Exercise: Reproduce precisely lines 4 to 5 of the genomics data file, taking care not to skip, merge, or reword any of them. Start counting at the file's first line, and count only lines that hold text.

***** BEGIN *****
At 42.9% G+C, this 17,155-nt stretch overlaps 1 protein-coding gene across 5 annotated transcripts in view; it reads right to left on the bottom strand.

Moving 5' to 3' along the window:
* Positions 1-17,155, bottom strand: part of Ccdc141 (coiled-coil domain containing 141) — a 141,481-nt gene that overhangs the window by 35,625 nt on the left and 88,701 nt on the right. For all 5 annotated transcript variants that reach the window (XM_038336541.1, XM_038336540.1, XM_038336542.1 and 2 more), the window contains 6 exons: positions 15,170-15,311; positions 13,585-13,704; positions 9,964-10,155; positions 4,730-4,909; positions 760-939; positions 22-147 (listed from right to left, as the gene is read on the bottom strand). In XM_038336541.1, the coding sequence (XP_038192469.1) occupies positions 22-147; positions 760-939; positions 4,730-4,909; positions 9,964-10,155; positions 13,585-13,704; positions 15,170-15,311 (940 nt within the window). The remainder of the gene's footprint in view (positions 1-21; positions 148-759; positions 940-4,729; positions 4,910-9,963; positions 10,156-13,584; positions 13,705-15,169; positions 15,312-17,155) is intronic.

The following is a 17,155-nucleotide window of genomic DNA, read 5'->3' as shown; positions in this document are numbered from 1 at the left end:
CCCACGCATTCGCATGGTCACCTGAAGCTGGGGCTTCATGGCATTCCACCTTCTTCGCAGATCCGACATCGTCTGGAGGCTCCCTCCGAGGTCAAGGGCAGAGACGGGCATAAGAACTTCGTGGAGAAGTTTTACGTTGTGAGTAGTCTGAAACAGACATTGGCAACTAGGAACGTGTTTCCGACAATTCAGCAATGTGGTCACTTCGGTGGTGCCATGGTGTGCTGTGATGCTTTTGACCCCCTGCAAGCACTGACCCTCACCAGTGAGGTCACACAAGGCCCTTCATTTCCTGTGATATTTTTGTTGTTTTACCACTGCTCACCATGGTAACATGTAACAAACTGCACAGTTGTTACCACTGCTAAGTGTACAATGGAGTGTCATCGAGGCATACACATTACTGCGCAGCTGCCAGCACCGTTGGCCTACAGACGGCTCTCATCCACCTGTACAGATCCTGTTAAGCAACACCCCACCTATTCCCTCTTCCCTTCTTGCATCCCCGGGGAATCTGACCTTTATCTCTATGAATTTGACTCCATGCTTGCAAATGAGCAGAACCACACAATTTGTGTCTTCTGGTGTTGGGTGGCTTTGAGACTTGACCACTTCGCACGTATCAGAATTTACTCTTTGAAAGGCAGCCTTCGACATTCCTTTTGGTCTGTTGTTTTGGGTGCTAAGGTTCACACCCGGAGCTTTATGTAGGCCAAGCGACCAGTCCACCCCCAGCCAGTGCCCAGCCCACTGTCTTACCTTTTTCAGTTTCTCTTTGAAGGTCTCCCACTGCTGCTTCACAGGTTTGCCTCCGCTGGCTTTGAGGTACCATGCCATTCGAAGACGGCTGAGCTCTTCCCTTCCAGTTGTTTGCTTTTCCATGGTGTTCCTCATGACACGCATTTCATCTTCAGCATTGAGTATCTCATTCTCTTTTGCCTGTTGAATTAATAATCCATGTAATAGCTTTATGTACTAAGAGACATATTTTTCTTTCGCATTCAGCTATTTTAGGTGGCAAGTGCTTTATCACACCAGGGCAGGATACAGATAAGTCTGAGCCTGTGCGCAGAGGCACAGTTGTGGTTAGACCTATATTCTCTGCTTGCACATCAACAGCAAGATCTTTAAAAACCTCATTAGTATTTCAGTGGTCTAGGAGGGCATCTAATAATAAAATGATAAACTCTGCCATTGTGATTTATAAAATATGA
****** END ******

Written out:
The following is a 17,155-nucleotide window of genomic DNA, read 5'->3' as shown; positions in this document are numbered from 1 at the left end:
CCCACGCATTCGCATGGTCACCTGAAGCTGGGGCTTCATGGCATTCCACCTTCTTCGCAGATCCGACATCGTCTGGAGGCTCCCTCCGAGGTCAAGGGCAGAGACGGGCATAAGAACTTCGTGGAGAAGTTTTACGTTGTGAGTAGTCTGAAACAGACATTGGCAACTAGGAACGTGTTTCCGACAATTCAGCAATGTGGTCACTTCGGTGGTGCCATGGTGTGCTGTGATGCTTTTGACCCCCTGCAAGCACTGACCCTCACCAGTGAGGTCACACAAGGCCCTTCATTTCCTGTGATATTTTTGTTGTTTTACCACTGCTCACCATGGTAACATGTAACAAACTGCACAGTTGTTACCACTGCTAAGTGTACAATGGAGTGTCATCGAGGCATACACATTACTGCGCAGCTGCCAGCACCGTTGGCCTACAGACGGCTCTCATCCACCTGTACAGATCCTGTTAAGCAACACCCCACCTATTCCCTCTTCCCTTCTTGCATCCCCGGGGAATCTGACCTTTATCTCTATGAATTTGACTCCATGCTTGCAAATGAGCAGAACCACACAATTTGTGTCTTCTGGTGTTGGGTGGCTTTGAGACTTGACCACTTCGCACGTATCAGAATTTACTCTTTGAAAGGCAGCCTTCGACATTCCTTTTGGTCTGTTGTTTTGGGTGCTAAGGTTCACACCCGGAGCTTTATGTAGGCCAAGCGACCAGTCCACCCCCAGCCAGTGCCCAGCCCACTGTCTTACCTTTTTCAGTTTCTCTTTGAAGGTCTCCCACTGCTGCTTCACAGGTTTGCCTCCGCTGGCTTTGAGGTACCATGCCATTCGAAGACGGCTGAGCTCTTCCCTTCCAGTTGTTTGCTTTTCCATGGTGTTCCTCATGACACGCATTTCATCTTCAGCATTGAGTATCTCATTCTCTTTTGCCTGTTGAATTAATAATCCATGTAATAGCTTTATGTACTAAGAGACATATTTTTCTTTCGCATTCAGCTATTTTAGGTGGCAAGTGCTTTATCACACCAGGGCAGGATACAGATAAGTCTGAGCCTGTGCGCAGAGGCACAGTTGTGGTTAGACCTATATTCTCTGCTTGCACATCAACAGCAAGATCTTTAAAAACCTCATTAGTATTTCAGTGGTCTAGGAGGGCATCTAATAATAAAATGATAAACTCTGCCATTGTGATTTATAAAATATGA